ORIGIN OF E-LEARNING IN NIGERIA
E-learning is defined by several authors according to their personal understanding and perspectives, but they all seem to agree that e-learning encompasses all forms of electronically supported learning and teaching which are procedural in character and aim to effect the construction of knowledge with reference to individual experience, practice and knowledge of the learner. This definition is supported by Ravi Chandra (2005), who said that E-learning in the broadest sense concerns itself with learning that occurs on-line through the internet, or offline through the use of CD-ROM or other facilities such as radio, television and telephony.
Also known as iLearning or internet learning, it encompasses learning at all levels, both formal and non-formal that uses an information network, the internet, an intranet (LAN) or extranet (WAN), whether wholly or in part, for course delivery, interaction, evaluation and facilitation which Salawudeen (2010) explained, uses network technologies to create, deliver and facilitate learning Any time, and anywhere.
The development of e-learning in Nigeria could be traced back to the development of telecommunication which began in 1886 when e-cable connections was established by the colonial masters between Lagos and the colonial office in London to transmit information and receive feedback. By 1893 all government offices in Lagos were provided with telephone services for easy communication and later, other parts of the country were provided with telephone services (Ajadi et al., 2008). They further stressed that in Nigerian schools, the commonest type of e-learning adopted was in form of lecture notes on CD-ROM which can be played when the learners desire. The challenge of this method is that number of students per computer was unattractive as compared to when lectures are being received in the classrooms.
The Federal Government’s E-Learning Initiative in the Education Sector as part of the Federal Ministry of Education’s commitment to enhance creation and delivery through the application of ICT, and also to meet up with the national, regional and global developmental goals in line with the Roadmap as approved by the Federal Executive Council, constituted an exploratory Committee to look at the possibility of deploying e-learning across the Nigerian education sector through Public-Private Partnership.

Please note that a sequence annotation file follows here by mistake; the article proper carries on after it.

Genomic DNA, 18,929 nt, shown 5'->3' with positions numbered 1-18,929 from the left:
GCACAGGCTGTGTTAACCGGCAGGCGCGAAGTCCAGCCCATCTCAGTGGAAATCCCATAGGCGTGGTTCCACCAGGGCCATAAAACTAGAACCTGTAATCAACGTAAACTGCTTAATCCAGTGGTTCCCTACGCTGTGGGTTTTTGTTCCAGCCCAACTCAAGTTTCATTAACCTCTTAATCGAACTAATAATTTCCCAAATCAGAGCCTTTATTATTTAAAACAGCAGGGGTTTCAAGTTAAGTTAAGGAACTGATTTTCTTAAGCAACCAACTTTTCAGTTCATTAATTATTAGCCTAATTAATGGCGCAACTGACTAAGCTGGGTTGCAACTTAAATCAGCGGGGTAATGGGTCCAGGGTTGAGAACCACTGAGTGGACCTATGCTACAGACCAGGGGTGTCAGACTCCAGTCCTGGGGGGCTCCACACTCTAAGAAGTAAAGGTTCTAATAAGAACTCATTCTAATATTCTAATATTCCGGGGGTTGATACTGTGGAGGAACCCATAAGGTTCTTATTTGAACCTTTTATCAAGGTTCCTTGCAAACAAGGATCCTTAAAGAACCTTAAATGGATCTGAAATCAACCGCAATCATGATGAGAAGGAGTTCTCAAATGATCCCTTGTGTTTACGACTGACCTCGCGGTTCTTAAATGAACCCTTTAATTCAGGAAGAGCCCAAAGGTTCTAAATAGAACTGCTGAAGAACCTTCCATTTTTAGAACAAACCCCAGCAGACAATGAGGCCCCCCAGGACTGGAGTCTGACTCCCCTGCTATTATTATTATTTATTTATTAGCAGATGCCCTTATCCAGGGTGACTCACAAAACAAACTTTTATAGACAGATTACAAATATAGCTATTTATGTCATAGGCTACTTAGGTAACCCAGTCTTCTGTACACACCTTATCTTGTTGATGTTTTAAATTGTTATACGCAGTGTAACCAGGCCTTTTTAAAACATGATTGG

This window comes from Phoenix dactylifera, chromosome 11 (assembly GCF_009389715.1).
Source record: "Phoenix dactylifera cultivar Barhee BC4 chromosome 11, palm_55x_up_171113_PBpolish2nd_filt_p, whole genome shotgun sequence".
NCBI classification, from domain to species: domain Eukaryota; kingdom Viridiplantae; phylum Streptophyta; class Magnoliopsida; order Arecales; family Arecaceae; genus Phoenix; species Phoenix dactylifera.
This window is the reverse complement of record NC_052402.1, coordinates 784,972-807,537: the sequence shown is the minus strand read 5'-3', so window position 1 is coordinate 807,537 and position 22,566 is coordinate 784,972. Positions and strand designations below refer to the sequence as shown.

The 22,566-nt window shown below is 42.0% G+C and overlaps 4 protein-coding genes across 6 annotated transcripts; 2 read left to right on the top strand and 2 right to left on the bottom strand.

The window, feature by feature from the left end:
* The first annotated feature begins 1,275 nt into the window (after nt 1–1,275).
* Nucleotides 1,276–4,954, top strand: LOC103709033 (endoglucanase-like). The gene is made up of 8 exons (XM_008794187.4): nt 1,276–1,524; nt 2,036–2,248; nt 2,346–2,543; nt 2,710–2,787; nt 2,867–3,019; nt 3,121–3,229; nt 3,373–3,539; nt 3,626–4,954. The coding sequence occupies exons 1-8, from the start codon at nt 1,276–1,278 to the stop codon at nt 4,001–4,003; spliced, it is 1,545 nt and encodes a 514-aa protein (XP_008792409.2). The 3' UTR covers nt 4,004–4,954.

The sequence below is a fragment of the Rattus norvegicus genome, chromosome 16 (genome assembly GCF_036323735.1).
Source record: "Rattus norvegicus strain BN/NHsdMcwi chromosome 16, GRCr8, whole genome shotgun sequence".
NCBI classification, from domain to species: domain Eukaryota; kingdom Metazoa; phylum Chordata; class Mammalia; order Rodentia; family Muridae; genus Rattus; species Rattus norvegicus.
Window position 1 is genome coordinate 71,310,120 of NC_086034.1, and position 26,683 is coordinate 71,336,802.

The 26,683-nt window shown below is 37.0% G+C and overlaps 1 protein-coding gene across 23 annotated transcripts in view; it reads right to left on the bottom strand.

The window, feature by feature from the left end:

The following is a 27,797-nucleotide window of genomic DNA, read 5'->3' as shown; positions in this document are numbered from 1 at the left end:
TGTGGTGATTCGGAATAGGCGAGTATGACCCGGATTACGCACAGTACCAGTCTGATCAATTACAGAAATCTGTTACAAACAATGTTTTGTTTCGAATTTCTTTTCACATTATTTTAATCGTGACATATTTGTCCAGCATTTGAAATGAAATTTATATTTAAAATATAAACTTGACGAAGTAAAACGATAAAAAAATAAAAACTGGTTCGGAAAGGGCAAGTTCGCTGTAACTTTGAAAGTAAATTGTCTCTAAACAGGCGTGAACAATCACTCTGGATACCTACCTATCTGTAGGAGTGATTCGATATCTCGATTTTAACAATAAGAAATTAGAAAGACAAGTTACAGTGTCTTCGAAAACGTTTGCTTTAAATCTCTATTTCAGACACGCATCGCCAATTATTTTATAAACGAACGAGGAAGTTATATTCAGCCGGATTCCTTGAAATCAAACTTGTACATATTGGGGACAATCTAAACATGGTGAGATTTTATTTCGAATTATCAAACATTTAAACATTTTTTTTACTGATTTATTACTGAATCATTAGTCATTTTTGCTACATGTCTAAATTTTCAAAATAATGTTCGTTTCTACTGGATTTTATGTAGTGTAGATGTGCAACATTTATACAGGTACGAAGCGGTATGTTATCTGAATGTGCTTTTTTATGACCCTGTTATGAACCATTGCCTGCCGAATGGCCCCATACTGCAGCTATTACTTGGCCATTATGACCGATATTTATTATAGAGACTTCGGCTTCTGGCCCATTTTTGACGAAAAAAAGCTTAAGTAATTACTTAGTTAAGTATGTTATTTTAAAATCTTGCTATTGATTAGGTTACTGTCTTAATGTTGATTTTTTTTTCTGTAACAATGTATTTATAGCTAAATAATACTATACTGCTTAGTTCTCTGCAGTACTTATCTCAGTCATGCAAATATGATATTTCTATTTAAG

The Federal Ministry of Education has produced policy on E-Learning. This has been approved by the National Council on Education but up till now it is yet to be officially launched. It is hoped that the policy will be widely publicized once it is launched since Advocacy strategies will be employed to enhance public participation.
Historical Background of Distance Education in Nigeria
The history of distance education in Nigeria dates back to the correspondence education as a means of preparing candidates for General Certificate in Education, a prerequisites for the London Matriculation Examination. The first indigenous distance learning programme was the English by Radio programme of Nigeria Broadcasting Corporation that followed independence in 1960. The programme was primarily targeted at primary and secondary school levels and covered core courses at both levels with more emphasis placed on the teaching and learning of Science, Mathematics and English. The technology driven distance learning came into existence almost the same time with the first indigenous distance learning with the emergent of Educational Television programmes of the then National Television of Nigeria (NTV). There was also Schools Educational Broadcast of the Radio Nigeria stationed in Lagos and relayed all through the federation. All radio stations were required to hook at specific times of the day during school hours for broadcasting of programmes.
In the last 31 years, University education programmes in the country begin to witness a lot of changes in terms of instructional delivery mode in some of our tertiary institutions. The Correspondence and Open Studies Unit (COSU) of University of Lagos that started in 1974, which later changed to Correspondence and Open Studies Institute (COSI) and now known as Distance Learning Institute was the first attempt made to establish a distance education unit as part of a University in Nigeria. It began initially to offer programmes in science education at first degree level in Biology, Chemistry, Mathematics, Physics and Postgraduate Diploma in Education (PGDE) for degree holders that did not possess teaching qualifications.
The National Teachers’ Institute (NTI) started as a distance education institution in1976 (as the first dedicated distance education institution) with the support of UNESCO. It began by training Grade Two Teachers (TC II). In 1990, the Nigerian Certificate in Education (NCE) programme was introduced when the expectation was that the minimum teaching certificate in Nigeria was expected to be NCE. The Institute also introduced the PGDE programme in the year 2005. Ahmadu Bello University (ABU) also started its distance education through a training programme known as Teachers-inService Education Programme (TISEP) for Grades Three and Two teachers and later the Nigerian Certificate in Education (NCE). Also in November, 1972, the University also established a University of the Air Programme for teachers in secondary schools and teacher training colleges. The Distance Learning Institute of the University of Ibadan which started in1979 as External Degree Programme of the university is another institution which adopted the distance learning mode.